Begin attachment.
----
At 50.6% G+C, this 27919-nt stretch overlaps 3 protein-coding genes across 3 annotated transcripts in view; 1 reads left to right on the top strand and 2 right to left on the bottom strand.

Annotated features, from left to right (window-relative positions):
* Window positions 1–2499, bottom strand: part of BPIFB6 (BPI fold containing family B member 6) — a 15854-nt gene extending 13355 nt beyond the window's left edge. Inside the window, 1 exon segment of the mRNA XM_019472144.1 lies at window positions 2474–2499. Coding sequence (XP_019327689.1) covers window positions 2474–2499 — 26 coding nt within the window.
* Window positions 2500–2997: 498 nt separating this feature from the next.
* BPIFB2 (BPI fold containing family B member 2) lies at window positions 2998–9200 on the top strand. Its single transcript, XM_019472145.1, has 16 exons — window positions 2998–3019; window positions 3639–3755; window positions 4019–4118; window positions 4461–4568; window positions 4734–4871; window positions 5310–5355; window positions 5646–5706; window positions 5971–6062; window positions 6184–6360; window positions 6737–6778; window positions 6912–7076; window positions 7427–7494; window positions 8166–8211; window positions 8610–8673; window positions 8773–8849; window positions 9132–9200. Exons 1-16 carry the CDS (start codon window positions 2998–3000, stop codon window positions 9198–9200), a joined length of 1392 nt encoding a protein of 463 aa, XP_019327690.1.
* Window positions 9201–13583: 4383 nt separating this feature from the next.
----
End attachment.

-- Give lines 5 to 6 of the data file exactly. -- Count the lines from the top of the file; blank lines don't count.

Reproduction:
* BPIFB2 (BPI fold containing family B member 2) lies at window positions 2998–9200 on the top strand. Its single transcript, XM_019472145.1, has 16 exons — window positions 2998–3019; window positions 3639–3755; window positions 4019–4118; window positions 4461–4568; window positions 4734–4871; window positions 5310–5355; window positions 5646–5706; window positions 5971–6062; window positions 6184–6360; window positions 6737–6778; window positions 6912–7076; window positions 7427–7494; window positions 8166–8211; window positions 8610–8673; window positions 8773–8849; window positions 9132–9200. Exons 1-16 carry the CDS (start codon window positions 2998–3000, stop codon window positions 9198–9200), a joined length of 1392 nt encoding a protein of 463 aa, XP_019327690.1.
* Window positions 9201–13583: 4383 nt separating this feature from the next.